add a comment on this article

ALL By Themselves!!

No Neophytes 30.Mar.2006 05:29

What a shocker? No blak Blok needed? No holier than thou white radicals around to play Monday morning quarter back? Cool.

Think About How It Could Be

Ms. Martinez 30.Mar.2006 16:46

Hi I live in Oklahoma and most of my family and friends are immigrants from one country or another. I dont know what to think would happen if this bill passed. There would be riots in the streets, in schools, and at the Capitol. Would their be another Martin Luther King Jr. or Malcom X? Poeple think about it. Imagine millions apon millions of immigrants in the streets yelling, screaming and rioting. What do you think would happen? Would it be a peacful riot? Or would there be bloodshed? In my opinion, there would be deaths everywhere you look on the news and you may even see it in the streets. Your children at school, do you think it would even be safe to send your American citizen children to school? THINK ABOUT IT!

A statewide Hispanic boycott crippled Georgia's economy for a day.

coyote 30.Mar.2006 17:02

Power in numbers

A statewide Hispanic boycott crippled Georgia's economy for a day. What's next?

By Alyssa Abkowitz

Published 03.29.2006
 http://atlanta.creativeloafing.com/gyrobase/Content?oid=54796
Creative Loafing Atlanta

Josefa Esquea told customers she wouldn't be open Friday. The Dominican Republic immigrant -- who came to New York City in the 1980s and then relocated to Atlanta -- planned on participating in the strike she heard about on a Hispanic radio station. She knew she'd lose business by closing her popular MiPilon restaurant in Duluth, but she wanted to send the Georgia General Assembly a message: The state's economy needs us.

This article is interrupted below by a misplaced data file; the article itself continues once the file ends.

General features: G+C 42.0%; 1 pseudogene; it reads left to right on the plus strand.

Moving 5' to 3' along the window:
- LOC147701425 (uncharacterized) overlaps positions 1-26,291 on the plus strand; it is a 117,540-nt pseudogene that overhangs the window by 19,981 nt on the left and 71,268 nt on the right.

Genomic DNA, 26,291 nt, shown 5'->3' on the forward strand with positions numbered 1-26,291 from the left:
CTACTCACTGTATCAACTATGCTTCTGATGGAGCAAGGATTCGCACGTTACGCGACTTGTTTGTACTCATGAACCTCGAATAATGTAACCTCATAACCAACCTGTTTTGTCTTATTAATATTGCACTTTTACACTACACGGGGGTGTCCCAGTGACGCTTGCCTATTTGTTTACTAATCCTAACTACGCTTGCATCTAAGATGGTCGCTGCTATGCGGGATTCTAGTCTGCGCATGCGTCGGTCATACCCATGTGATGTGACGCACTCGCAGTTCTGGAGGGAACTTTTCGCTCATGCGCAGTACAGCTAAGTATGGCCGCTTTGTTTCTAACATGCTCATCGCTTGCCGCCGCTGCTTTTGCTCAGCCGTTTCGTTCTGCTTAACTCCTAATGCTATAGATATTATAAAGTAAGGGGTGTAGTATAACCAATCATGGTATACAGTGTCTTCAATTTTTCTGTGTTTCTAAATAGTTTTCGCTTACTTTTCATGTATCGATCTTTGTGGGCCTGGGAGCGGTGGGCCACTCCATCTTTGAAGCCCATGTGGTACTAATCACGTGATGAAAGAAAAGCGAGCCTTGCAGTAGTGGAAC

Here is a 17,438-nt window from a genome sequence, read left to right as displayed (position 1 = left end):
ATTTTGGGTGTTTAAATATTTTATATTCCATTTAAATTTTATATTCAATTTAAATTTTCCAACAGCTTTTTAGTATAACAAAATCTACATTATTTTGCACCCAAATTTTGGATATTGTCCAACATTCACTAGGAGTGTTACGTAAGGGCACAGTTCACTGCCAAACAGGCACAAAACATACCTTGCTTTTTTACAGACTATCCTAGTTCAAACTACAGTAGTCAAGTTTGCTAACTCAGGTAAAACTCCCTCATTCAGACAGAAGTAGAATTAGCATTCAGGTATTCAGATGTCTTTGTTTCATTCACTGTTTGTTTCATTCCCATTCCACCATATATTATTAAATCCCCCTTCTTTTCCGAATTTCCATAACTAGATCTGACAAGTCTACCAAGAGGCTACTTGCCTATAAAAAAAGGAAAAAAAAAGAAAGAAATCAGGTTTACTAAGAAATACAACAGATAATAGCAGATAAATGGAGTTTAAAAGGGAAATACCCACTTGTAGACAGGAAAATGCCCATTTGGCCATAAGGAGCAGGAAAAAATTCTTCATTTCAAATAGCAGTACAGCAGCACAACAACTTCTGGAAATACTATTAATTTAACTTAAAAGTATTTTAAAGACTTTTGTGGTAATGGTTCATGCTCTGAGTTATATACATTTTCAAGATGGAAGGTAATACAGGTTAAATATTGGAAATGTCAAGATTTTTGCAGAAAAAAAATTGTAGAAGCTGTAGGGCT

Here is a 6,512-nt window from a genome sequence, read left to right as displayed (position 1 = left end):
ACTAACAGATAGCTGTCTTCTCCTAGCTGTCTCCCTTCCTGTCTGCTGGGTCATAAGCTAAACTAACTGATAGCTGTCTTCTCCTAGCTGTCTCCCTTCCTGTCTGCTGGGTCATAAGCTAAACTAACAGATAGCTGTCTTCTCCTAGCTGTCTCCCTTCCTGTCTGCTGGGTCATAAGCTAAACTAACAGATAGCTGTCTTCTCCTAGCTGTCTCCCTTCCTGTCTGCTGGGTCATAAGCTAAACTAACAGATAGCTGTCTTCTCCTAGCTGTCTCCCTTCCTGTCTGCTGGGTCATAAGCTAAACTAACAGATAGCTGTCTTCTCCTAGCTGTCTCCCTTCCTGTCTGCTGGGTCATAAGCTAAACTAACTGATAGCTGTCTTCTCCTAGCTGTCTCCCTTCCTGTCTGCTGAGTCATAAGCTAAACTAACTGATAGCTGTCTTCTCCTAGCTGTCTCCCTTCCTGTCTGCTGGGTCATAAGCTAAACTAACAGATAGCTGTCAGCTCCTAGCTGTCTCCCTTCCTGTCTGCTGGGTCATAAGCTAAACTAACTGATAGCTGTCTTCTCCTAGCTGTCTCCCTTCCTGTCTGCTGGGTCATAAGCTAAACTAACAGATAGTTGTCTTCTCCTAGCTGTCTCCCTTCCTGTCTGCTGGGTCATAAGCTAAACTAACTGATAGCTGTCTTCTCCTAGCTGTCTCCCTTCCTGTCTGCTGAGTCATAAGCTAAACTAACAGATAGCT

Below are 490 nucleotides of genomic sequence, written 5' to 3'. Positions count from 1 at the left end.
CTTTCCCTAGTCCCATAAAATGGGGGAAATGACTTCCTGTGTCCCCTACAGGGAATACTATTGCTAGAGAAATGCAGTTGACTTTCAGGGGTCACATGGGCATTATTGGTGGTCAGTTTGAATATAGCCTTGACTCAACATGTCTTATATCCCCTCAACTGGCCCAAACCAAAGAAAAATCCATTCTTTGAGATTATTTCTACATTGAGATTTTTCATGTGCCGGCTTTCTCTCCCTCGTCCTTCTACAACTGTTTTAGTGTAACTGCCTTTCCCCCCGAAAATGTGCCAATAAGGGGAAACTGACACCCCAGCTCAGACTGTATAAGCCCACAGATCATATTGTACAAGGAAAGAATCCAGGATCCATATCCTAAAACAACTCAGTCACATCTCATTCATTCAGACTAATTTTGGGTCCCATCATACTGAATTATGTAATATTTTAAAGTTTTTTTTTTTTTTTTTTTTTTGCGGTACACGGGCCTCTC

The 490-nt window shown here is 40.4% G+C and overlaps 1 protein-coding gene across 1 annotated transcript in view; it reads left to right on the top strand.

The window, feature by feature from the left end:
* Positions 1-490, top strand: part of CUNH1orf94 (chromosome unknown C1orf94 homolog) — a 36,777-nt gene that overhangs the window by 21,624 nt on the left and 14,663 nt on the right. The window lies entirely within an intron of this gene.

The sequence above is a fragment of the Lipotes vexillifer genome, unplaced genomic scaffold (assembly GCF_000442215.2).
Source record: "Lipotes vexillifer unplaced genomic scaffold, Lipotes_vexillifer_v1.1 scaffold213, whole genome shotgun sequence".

"We're here to invest money and contribute to society," Esquea says. "We work hard and do our jobs and want to be appreciated. We're tired of living in the shadows."

On March 24, more than 80,000 Hispanics didn't buy anything and didn't go to work at construction sites, poultry plants and fast-food restaurants in opposition to Senate Bill 529, a comprehensive proposal that would prohibit illegal immigrants from receiving tax-funded services, and fine employers who hire undocumented workers. On Monday, the state Senate approved the bill. The only way for it to be halted now is if Gov. Sonny Perdue does not sign it into law.

The boycott, which was started by an anonymous flier circulating throughout metro Atlanta, crippled workplaces across the state, says Jerry Gonzalez, executive director of the Georgia Association of Latino Elected Officials.

"Several McDonalds and a couple landscaping companies had to close today," Gonzalez says. "This hurts Georgia's economy and hopefully will send a message to the governor not to sign this bill."

According to the U.S. Census Bureau, the buying power of Hispanics in Georgia totals approximately $11 billion -- about 5 percent of Georgia's entire economy. And a study conducted by the Georgia Budget & Policy Institute shows that illegal immigrants each pay between $2,340 and $2,470 in state and local taxes annually.

"There was an economic impact felt as a result of the boycott," says Tisha Tallman, regional counsel for the Mexican American Legal Defense and Educational Fund. "The community's actions made the issue more palatable, more real to individuals who haven't accepted the Latinos' contribution numbers."

The "Day of Dignity," as its organizers called it, was one of several protests that has generated nationwide attention. Last week, about 30,000 protesters marched in downtown Milwaukee as part of "A Day Without Latinos" to oppose federal legislation that would make undocumented immigrants felons. In Los Angeles, more than a half-million demonstrators marched in support of immigrants' rights, and 300,000 people rallied in Chicago in early March.

The debate weaving through federal and state levels has pitted party members against each other. President Bush has backed a Senate Judiciary Committee's proposal for a comprehensive guest worker program, while other Republicans are calling for a 700-mile fence along the U.S.-Mexican border.